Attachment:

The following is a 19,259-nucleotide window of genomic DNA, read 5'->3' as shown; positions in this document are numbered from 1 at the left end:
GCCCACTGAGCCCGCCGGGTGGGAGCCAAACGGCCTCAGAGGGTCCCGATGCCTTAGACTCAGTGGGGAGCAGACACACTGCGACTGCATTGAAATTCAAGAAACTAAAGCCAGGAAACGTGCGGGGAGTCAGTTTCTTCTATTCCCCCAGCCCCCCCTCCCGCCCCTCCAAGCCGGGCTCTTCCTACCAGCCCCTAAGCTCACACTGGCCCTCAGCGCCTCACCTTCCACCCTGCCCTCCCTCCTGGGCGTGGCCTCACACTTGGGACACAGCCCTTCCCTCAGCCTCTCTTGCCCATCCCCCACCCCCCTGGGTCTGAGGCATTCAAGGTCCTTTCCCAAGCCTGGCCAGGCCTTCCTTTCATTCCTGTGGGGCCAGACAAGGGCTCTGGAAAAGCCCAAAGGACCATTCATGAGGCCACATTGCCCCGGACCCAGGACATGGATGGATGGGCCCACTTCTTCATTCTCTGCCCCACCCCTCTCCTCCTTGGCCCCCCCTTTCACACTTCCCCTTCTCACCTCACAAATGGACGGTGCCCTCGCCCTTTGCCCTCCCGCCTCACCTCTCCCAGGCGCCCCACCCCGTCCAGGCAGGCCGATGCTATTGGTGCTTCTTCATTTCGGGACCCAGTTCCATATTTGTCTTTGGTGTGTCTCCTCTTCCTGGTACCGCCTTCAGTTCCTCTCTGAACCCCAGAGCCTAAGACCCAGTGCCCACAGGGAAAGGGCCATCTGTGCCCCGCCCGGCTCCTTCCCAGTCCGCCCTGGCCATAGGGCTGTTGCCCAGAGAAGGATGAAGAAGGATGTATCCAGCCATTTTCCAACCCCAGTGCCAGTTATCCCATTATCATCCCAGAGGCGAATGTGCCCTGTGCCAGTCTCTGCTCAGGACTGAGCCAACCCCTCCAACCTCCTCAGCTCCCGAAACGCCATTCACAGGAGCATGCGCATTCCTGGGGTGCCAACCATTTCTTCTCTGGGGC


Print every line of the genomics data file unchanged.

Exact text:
The following is a 19,259-nucleotide window of genomic DNA, read 5'->3' as shown; positions in this document are numbered from 1 at the left end:
GCCCACTGAGCCCGCCGGGTGGGAGCCAAACGGCCTCAGAGGGTCCCGATGCCTTAGACTCAGTGGGGAGCAGACACACTGCGACTGCATTGAAATTCAAGAAACTAAAGCCAGGAAACGTGCGGGGAGTCAGTTTCTTCTATTCCCCCAGCCCCCCCTCCCGCCCCTCCAAGCCGGGCTCTTCCTACCAGCCCCTAAGCTCACACTGGCCCTCAGCGCCTCACCTTCCACCCTGCCCTCCCTCCTGGGCGTGGCCTCACACTTGGGACACAGCCCTTCCCTCAGCCTCTCTTGCCCATCCCCCACCCCCCTGGGTCTGAGGCATTCAAGGTCCTTTCCCAAGCCTGGCCAGGCCTTCCTTTCATTCCTGTGGGGCCAGACAAGGGCTCTGGAAAAGCCCAAAGGACCATTCATGAGGCCACATTGCCCCGGACCCAGGACATGGATGGATGGGCCCACTTCTTCATTCTCTGCCCCACCCCTCTCCTCCTTGGCCCCCCCTTTCACACTTCCCCTTCTCACCTCACAAATGGACGGTGCCCTCGCCCTTTGCCCTCCCGCCTCACCTCTCCCAGGCGCCCCACCCCGTCCAGGCAGGCCGATGCTATTGGTGCTTCTTCATTTCGGGACCCAGTTCCATATTTGTCTTTGGTGTGTCTCCTCTTCCTGGTACCGCCTTCAGTTCCTCTCTGAACCCCAGAGCCTAAGACCCAGTGCCCACAGGGAAAGGGCCATCTGTGCCCCGCCCGGCTCCTTCCCAGTCCGCCCTGGCCATAGGGCTGTTGCCCAGAGAAGGATGAAGAAGGATGTATCCAGCCATTTTCCAACCCCAGTGCCAGTTATCCCATTATCATCCCAGAGGCGAATGTGCCCTGTGCCAGTCTCTGCTCAGGACTGAGCCAACCCCTCCAACCTCCTCAGCTCCCGAAACGCCATTCACAGGAGCATGCGCATTCCTGGGGTGCCAACCATTTCTTCTCTGGGGC